Investing in TiVo (Nasdaq: TIVO) is not for the faint of heart. Another reversal in the long-running patent infringement case TiVo has going against DISH Network (Nasdaq: DISH) and EchoStar (Nasdaq: SATS) cut TiVo's stock at the ankles on Friday.

In early March this year, TiVo won another in a seemingly endless string of legal victories against the Dish twins. A panel of three judges from the U.S. Court of Appeals held Dish and EchoStar responsible for $300 million in fees and damages due to the satellite company's stepping on TiVo's patented toes back in 2004. That decision sent TiVo's stock up by more than 60% overnight, and last week's reversal of that panel's actions also brought TiVo back to earth again. The stock now trades just about where it was in early March.

Dish CEO Charles Ergen recently noted that this kind of case review isn't granted often, so it's a bit of a shocker. Then again, it's a very material case for both sides of the battle -- maybe the Appeals Court simply felt that it was only fair to give it the full treatment rather than a cursory, three-judge review. I'm not a lawyer, but that would make sense.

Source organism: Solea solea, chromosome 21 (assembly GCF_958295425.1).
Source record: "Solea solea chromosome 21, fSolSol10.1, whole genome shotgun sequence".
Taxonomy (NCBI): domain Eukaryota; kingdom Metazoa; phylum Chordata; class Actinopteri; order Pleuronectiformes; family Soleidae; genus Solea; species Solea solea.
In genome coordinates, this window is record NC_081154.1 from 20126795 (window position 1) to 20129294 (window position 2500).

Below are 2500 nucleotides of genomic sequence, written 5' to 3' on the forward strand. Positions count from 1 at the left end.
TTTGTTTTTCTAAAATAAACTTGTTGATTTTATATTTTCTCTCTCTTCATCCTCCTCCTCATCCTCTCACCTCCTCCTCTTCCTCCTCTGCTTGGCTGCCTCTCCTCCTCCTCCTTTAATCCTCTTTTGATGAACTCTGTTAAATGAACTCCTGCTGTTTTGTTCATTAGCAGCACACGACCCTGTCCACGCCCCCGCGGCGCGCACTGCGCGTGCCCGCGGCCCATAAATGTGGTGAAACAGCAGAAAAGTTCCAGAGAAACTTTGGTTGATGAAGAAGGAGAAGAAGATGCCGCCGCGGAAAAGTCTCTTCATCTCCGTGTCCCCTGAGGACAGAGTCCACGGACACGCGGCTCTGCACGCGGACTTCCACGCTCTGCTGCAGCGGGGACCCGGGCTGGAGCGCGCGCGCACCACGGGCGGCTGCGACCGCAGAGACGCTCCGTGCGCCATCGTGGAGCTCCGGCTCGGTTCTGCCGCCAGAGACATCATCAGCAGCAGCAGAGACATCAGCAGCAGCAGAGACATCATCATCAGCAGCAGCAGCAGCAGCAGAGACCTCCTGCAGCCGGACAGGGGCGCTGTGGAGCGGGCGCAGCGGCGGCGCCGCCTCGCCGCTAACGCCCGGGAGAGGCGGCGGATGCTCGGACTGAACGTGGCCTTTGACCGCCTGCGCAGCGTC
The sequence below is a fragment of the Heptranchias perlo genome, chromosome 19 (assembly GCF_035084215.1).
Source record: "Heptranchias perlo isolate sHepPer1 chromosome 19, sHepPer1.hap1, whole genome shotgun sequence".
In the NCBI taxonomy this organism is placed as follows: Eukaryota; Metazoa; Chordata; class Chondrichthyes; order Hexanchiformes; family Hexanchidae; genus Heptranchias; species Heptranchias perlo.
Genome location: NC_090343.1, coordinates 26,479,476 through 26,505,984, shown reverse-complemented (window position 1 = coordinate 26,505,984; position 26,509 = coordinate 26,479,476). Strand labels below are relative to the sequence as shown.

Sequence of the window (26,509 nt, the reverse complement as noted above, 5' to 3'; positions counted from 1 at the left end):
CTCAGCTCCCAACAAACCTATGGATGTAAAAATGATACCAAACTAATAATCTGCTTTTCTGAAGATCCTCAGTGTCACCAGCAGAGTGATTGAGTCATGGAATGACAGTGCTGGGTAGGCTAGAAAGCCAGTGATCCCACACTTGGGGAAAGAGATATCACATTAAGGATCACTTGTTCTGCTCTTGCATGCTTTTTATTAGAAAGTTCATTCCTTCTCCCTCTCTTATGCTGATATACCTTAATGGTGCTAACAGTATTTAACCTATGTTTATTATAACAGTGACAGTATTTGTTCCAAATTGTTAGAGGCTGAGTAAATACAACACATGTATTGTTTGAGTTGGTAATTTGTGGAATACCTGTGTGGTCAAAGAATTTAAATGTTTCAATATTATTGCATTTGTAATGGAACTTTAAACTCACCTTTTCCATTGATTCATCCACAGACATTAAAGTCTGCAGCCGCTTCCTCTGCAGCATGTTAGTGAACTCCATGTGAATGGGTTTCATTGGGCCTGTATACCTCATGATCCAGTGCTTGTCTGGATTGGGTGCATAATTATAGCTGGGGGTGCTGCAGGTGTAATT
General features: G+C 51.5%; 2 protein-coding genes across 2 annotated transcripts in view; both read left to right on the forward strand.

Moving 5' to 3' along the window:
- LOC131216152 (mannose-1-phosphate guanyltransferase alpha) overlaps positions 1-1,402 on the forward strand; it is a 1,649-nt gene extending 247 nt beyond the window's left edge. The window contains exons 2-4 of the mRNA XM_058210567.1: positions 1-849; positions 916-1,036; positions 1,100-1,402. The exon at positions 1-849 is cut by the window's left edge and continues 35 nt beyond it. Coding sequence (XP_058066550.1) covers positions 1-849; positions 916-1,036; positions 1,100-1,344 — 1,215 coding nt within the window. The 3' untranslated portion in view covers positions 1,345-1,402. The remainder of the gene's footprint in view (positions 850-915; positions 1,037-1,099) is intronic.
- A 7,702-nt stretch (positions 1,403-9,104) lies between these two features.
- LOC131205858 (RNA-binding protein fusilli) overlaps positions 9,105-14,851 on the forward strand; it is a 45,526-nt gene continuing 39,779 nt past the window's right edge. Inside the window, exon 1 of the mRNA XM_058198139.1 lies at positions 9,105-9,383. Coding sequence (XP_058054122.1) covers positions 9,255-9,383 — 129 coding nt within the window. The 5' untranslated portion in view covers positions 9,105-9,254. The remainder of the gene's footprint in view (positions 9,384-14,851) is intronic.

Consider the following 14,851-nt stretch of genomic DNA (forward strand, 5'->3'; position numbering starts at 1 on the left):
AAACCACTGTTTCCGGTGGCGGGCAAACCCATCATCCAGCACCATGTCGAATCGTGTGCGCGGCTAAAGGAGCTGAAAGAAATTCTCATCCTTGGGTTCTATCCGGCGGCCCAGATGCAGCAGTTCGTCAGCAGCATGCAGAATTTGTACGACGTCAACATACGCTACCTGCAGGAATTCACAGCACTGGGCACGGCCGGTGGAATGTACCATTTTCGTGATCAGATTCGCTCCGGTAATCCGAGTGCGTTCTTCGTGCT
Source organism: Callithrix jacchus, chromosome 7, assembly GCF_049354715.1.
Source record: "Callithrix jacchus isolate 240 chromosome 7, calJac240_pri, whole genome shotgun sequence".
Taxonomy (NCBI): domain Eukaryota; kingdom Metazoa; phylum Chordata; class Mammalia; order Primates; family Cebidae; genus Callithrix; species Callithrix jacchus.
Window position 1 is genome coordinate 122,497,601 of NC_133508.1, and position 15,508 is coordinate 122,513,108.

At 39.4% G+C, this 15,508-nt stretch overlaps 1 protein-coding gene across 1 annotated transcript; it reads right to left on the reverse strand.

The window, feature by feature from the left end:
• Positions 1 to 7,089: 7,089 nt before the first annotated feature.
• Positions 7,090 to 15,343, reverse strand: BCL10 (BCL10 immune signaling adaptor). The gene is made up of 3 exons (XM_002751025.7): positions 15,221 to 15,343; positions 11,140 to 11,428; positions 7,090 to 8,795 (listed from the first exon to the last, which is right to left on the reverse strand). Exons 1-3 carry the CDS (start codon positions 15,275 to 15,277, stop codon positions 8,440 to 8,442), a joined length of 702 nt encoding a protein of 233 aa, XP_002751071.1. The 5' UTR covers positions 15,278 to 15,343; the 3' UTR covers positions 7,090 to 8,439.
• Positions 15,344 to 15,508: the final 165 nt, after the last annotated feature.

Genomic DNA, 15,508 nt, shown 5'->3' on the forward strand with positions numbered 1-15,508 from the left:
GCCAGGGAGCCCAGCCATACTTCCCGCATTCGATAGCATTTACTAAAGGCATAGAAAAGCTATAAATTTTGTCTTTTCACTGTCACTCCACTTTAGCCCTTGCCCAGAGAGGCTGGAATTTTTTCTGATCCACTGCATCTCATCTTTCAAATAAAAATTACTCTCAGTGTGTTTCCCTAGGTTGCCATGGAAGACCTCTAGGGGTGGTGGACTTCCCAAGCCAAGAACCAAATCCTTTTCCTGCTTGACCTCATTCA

If TiVo wins this case, the company could use that victory as leverage to squeeze contracts and payments out of other unlicensed DVR providers. Comcast (Nasdaq: CMCSA) already pays license fees to TiVo, and it even runs TiVo's software on some of its cable boxes. DIRECTV (Nasdaq: DTV) is another TiVo licensee and business partner, but Time Warner Cable (NYSE: TWC) isn't. This legal ammunition has the potential to breathe new life into TiVo's entire business overnight.

Ergen was ready to disable 7.3 million DVR boxes if the Appeals Court didn't come through, at a cost of about $3 billion and the loss of many a disappointed customer. He sounded conciliatory notes in his latest earnings call. "We have a lot of respect for what they've done," he said, "and this has always been about an honest disagreement on how our DVRs work. There's never been anything personal about it. ... There is a logic to us working together."

Whether that translates into a technical workaround, a license deal, or maybe even a buyout to settle the score once and for all, the TiVo roller coaster clearly hasn't parked yet. Is this a buy-in opportunity before the stock shoots skyward again -- or just the calm before another precipitous drop? I think it's the former, though the courts seem to have the final say in the matter. Feel free to discuss the six-year case and its many implications in the comments below.